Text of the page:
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Our Design Emphasis

We design Data Centres to optimise high-availability, efficiency, flexibility and simplicity based on your needs and contraints

Data Centre designs are judged by their ability to provide continuous operations for the networking, computing and application services they support.  Data Centre availability is affected by both planned (scheduled maintenance) and unplanned (failures) events.  To maximize availability, the impact from each of these must be minimized and/or eliminated.
A Data Centre achieves high-availability by implementing a fully redundant, fault-tolerant, and concurrently maintainable IT and support infrastructure architecture in which all possible hardware failures are predictable and deterministic.
A Data Centre must support fast and seamless growth, and deployment of new services without a major overhaul of its infrastructure, and without a major disruption to its operation. A Data Centre designed for flexibility can adapt to changing business conditions and thereby the demands put upon its function.
Another key component in achieving flexibility is scalability.  Scalability is the design concept of proactively planning for changing requirements.  A Data Centre that is scalable has the capacity to sustain rapid growth in performance, the number of devices that it can host, and the quality of services offered.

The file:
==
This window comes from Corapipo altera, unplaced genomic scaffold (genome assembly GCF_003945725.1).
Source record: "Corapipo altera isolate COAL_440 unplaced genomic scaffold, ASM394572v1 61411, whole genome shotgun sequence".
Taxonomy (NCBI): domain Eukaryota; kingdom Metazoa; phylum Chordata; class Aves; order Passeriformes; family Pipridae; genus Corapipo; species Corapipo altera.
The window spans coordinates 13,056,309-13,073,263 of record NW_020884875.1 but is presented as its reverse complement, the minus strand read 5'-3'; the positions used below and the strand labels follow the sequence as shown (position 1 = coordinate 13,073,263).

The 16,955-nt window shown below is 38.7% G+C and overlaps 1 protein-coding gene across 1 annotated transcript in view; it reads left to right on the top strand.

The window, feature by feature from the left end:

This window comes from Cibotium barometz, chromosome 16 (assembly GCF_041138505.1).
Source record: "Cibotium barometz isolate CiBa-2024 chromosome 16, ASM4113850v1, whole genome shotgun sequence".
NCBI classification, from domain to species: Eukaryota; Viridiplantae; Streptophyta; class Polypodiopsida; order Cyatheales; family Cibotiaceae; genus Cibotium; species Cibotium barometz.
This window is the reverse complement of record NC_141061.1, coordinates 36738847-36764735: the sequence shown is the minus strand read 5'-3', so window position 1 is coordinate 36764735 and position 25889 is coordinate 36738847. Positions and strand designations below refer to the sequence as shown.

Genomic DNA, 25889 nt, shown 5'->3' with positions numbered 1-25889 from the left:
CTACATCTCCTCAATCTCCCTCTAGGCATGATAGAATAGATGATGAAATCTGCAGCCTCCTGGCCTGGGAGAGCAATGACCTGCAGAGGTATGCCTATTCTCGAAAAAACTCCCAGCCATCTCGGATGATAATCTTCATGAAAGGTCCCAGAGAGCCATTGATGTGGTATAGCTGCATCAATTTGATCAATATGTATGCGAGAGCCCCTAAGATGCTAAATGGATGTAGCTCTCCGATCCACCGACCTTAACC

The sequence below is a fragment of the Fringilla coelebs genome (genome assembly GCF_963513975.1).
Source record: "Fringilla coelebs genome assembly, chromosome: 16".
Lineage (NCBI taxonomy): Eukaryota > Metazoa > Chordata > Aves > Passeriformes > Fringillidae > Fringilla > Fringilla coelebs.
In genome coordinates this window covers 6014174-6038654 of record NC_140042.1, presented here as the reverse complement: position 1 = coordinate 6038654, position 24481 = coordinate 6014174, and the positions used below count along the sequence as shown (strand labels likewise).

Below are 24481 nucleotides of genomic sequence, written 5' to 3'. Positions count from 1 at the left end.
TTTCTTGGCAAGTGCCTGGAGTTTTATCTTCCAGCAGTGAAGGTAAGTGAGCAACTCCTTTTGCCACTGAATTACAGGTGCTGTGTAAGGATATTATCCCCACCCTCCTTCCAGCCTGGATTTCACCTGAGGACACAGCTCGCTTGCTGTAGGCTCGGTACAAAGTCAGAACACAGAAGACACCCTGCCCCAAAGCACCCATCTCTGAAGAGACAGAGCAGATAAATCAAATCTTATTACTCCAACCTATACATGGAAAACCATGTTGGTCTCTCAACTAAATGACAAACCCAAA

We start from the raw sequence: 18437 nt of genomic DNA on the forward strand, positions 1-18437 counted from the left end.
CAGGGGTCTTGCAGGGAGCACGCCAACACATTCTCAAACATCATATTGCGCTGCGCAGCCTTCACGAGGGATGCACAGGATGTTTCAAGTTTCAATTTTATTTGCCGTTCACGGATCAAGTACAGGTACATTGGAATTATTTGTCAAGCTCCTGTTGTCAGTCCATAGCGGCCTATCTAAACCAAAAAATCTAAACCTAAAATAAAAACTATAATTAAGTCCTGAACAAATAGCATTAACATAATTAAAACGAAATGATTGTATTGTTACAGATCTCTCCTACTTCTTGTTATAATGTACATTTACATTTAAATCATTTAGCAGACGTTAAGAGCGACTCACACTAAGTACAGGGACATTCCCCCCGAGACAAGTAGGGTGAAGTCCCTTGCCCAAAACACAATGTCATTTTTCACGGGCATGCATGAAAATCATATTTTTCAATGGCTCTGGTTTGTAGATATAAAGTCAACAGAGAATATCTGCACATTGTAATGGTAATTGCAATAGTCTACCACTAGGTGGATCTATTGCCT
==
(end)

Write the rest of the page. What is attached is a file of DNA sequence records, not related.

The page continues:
Like many old adages, the one about, ‘keeping it simple,’ is true, most especially for Data Centres.  The major benefits of simplifying a Data Centre design are:
– Reduced chance of failures due to human error (the most common cause of down time)
– Reduced cost of implementation, and
– Interactive and intuitive systems monitoring, manageability, and maintainability.
“GREEN” stands at the core of our designs. We believe that achieving the best optimization of performance and energy efficiency is the core responsibility of a Data Centre designer.
“Green” is accomplished in the Data Centre design by specifying technologies as per specific Data Centre requirements, and by finding the optimum balance between required redundancy in devices and over-provisioning, and maximizing the “spend when you need” approach.